Authority And Abuse


If seen in the context of the subcontinent’s political culture, Monday’s attack on a traffic police officer by a cabinet minister’s security guards is entirely in character. It was only a slightly cruder display of practices in vogue with respect to VIPs and VVIPs, of which right- of-way in city traffic – or traffic anywhere – is just one privilege. Otherwise, the preferred mode of exercising such entitlements is a wholesale officially-induced paralytic stroke of vehicular flow until a particular specimen of the perpetually endangered species is well on its way. One is reminded of a number of outraged write-ups in the Indian press over regular and large-scale traffic hold-ups in the capital for the prime minister’s convoy. It is not clear whether political authority at the country’s highest levels has relinquished this refined expression of civilisation, but lesser variants appear to be loath to give up these small signs and symbols that make life worthwhile amid a deficiency of self-worth. But the opening contention was about sub-continental mores, and a relative evaluation of Kashmir. Need more be said when one sub-continental neighbour describes it as its crowning glory, and the other as its jugular vein? The implication is that no matter how high the standards are in India and Pakistan, they must be even higher in Kashmir. After all, does it not have a special position and status, and an international dispute, to boot? Anyone inclined to forget it is liable to get a sharp reminder from a Personal Security Officer who, in poetic justice, uses nothing other than the AK 47, if only from the butt-end.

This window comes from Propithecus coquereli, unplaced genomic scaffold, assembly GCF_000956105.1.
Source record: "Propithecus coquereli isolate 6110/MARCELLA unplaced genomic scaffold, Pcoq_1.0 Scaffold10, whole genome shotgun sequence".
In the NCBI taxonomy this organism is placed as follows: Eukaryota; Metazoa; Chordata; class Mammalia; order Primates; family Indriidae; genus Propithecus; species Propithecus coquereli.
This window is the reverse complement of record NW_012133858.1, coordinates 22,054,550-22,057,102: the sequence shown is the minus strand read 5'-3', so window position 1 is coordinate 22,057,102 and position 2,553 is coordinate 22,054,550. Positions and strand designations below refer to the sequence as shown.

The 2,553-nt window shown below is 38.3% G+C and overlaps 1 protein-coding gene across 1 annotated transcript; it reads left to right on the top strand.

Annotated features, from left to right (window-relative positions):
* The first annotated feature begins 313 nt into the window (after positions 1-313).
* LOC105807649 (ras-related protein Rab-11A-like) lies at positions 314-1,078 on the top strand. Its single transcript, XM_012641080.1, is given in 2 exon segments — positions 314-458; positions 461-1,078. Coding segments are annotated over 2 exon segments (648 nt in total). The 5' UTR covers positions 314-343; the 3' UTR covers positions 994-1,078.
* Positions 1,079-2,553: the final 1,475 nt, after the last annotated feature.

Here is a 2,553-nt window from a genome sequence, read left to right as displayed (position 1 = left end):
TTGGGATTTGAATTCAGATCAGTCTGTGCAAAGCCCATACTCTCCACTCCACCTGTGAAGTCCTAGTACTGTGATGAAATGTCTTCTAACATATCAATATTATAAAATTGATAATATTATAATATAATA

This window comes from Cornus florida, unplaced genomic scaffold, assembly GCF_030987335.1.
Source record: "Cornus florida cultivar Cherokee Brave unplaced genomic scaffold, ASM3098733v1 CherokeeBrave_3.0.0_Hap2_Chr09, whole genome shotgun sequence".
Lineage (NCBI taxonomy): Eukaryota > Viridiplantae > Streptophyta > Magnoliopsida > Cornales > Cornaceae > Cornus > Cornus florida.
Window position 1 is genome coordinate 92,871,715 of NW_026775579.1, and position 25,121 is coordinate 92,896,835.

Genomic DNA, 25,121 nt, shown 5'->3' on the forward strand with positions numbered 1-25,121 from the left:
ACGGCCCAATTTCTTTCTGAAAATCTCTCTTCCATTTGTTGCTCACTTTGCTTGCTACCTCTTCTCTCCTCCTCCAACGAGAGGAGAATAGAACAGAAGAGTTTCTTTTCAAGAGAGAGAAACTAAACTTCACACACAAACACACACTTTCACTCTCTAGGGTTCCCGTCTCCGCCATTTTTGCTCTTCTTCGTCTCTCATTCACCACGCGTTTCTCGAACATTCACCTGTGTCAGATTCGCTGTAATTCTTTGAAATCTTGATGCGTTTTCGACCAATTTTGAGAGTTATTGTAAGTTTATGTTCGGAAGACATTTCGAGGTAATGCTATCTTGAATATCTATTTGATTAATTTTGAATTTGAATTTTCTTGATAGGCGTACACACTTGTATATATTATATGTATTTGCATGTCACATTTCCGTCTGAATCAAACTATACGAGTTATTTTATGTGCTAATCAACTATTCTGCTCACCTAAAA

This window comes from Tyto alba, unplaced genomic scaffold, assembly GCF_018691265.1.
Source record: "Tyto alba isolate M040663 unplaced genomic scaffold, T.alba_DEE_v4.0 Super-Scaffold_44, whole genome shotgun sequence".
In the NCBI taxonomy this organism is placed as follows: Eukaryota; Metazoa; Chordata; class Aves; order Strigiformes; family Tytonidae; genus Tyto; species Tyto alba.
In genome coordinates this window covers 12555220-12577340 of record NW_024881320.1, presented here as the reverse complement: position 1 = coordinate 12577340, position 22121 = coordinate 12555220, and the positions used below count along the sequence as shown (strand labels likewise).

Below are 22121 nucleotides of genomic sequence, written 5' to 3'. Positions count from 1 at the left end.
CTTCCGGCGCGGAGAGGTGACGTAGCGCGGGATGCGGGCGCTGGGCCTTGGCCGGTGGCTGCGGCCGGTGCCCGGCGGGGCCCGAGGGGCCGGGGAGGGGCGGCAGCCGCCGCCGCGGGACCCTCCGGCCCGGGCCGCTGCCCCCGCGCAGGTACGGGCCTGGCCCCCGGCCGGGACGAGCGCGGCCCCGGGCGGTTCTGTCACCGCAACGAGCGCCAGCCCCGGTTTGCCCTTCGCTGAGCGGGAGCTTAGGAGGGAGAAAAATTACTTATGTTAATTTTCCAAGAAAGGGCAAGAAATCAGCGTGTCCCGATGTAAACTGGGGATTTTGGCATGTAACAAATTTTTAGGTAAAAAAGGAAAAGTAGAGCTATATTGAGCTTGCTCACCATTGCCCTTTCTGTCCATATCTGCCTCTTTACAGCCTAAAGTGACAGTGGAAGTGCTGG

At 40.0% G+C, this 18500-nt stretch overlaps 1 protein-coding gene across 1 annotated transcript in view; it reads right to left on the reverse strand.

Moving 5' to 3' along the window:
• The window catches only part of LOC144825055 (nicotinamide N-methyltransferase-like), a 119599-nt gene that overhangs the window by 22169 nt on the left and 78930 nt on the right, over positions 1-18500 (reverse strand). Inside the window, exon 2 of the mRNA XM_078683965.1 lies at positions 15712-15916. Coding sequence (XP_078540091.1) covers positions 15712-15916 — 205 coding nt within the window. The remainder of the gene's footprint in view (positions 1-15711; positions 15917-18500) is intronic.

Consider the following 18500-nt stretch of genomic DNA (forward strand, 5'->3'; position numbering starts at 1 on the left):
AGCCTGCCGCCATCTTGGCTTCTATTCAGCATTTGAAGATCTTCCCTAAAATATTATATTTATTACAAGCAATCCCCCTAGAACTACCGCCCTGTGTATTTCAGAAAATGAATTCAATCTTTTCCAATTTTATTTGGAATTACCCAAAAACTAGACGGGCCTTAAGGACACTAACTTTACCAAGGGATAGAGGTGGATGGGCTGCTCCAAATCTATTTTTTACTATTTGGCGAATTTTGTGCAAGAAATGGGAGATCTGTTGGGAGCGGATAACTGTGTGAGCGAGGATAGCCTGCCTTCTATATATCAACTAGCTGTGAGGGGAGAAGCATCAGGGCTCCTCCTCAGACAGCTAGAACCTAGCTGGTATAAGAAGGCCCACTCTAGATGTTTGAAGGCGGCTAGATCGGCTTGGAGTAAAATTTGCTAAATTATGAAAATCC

The feature standing out in Monday’s incident near the TRC Crossing in Kashmir is that the traffic police officer was doing his duty, and that this duty appeared to be at cross-purposes with the real or perceived delicate sensibilities and conveniences of a cabinet minister. Now, this is an intolerable state of affairs. The last thing the sub-continent’s political class want is anyone harbouring old-fashioned notions of duty. For this is the ultimate spanner in the works, the ultimate threat to a system devised over six decades and more, where the only yardstick of performance is service, of a variety of sorts, to those in power. And as the unfolding drama on news media aptly indicates, the brotherhood of the powerful is, with rare exceptions, also a fraternity of loot. Were it not for the massive scale of its operations, it could easily have been described as a syndicate of petty gangsters. One of the other factors is that political power has gradually become an agency lifting an individual above the law. This is now the only motive driving anyone to take politics as a career or vocation. The personal security guards of the cabinet minister in question were acting entirely within the ambit of privilege and immunity derived from political authority, and were simply extensions of the worthy’s power. It is of little consequence whether the cabinet minister had, or had not, driven off by the time the incident happened. His guards only did what they are accustomed to do, by compulsion of habits and expectations instituted by the cabinet minister and others of his kind. Incidents of Monday’s kind are inevitable where authority is synonymous with abuse.

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